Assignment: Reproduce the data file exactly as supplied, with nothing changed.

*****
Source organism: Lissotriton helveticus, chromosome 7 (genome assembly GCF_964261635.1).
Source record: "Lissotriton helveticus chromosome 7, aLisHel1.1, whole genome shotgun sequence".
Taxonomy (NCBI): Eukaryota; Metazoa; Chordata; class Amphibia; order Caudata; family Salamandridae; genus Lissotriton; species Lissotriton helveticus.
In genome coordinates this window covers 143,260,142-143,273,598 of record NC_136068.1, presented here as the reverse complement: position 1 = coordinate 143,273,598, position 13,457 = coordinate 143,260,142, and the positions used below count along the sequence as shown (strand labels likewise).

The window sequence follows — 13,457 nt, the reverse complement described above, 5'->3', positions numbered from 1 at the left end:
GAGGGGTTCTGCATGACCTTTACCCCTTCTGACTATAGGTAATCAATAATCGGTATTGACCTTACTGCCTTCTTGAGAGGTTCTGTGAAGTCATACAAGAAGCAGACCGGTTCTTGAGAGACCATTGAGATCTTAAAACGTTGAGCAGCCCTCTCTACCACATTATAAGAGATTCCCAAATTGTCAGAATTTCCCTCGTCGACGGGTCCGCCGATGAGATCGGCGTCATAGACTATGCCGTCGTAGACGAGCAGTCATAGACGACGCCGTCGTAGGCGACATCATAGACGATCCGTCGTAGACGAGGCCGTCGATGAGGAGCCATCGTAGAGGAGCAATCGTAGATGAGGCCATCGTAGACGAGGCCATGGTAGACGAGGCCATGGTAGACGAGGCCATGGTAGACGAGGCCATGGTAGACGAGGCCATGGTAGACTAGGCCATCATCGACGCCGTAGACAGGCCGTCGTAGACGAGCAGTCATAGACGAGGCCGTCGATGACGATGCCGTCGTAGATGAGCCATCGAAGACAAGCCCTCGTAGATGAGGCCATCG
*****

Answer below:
Source organism: Lissotriton helveticus, chromosome 7 (genome assembly GCF_964261635.1).
Source record: "Lissotriton helveticus chromosome 7, aLisHel1.1, whole genome shotgun sequence".
Taxonomy (NCBI): Eukaryota; Metazoa; Chordata; class Amphibia; order Caudata; family Salamandridae; genus Lissotriton; species Lissotriton helveticus.
In genome coordinates this window covers 143,260,142-143,273,598 of record NC_136068.1, presented here as the reverse complement: position 1 = coordinate 143,273,598, position 13,457 = coordinate 143,260,142, and the positions used below count along the sequence as shown (strand labels likewise).

The window sequence follows — 13,457 nt, the reverse complement described above, 5'->3', positions numbered from 1 at the left end:
GAGGGGTTCTGCATGACCTTTACCCCTTCTGACTATAGGTAATCAATAATCGGTATTGACCTTACTGCCTTCTTGAGAGGTTCTGTGAAGTCATACAAGAAGCAGACCGGTTCTTGAGAGACCATTGAGATCTTAAAACGTTGAGCAGCCCTCTCTACCACATTATAAGAGATTCCCAAATTGTCAGAATTTCCCTCGTCGACGGGTCCGCCGATGAGATCGGCGTCATAGACTATGCCGTCGTAGACGAGCAGTCATAGACGACGCCGTCGTAGGCGACATCATAGACGATCCGTCGTAGACGAGGCCGTCGATGAGGAGCCATCGTAGAGGAGCAATCGTAGATGAGGCCATCGTAGACGAGGCCATGGTAGACGAGGCCATGGTAGACGAGGCCATGGTAGACGAGGCCATGGTAGACGAGGCCATGGTAGACTAGGCCATCATCGACGCCGTAGACAGGCCGTCGTAGACGAGCAGTCATAGACGAGGCCGTCGATGACGATGCCGTCGTAGATGAGCCATCGAAGACAAGCCCTCGTAGATGAGGCCATCG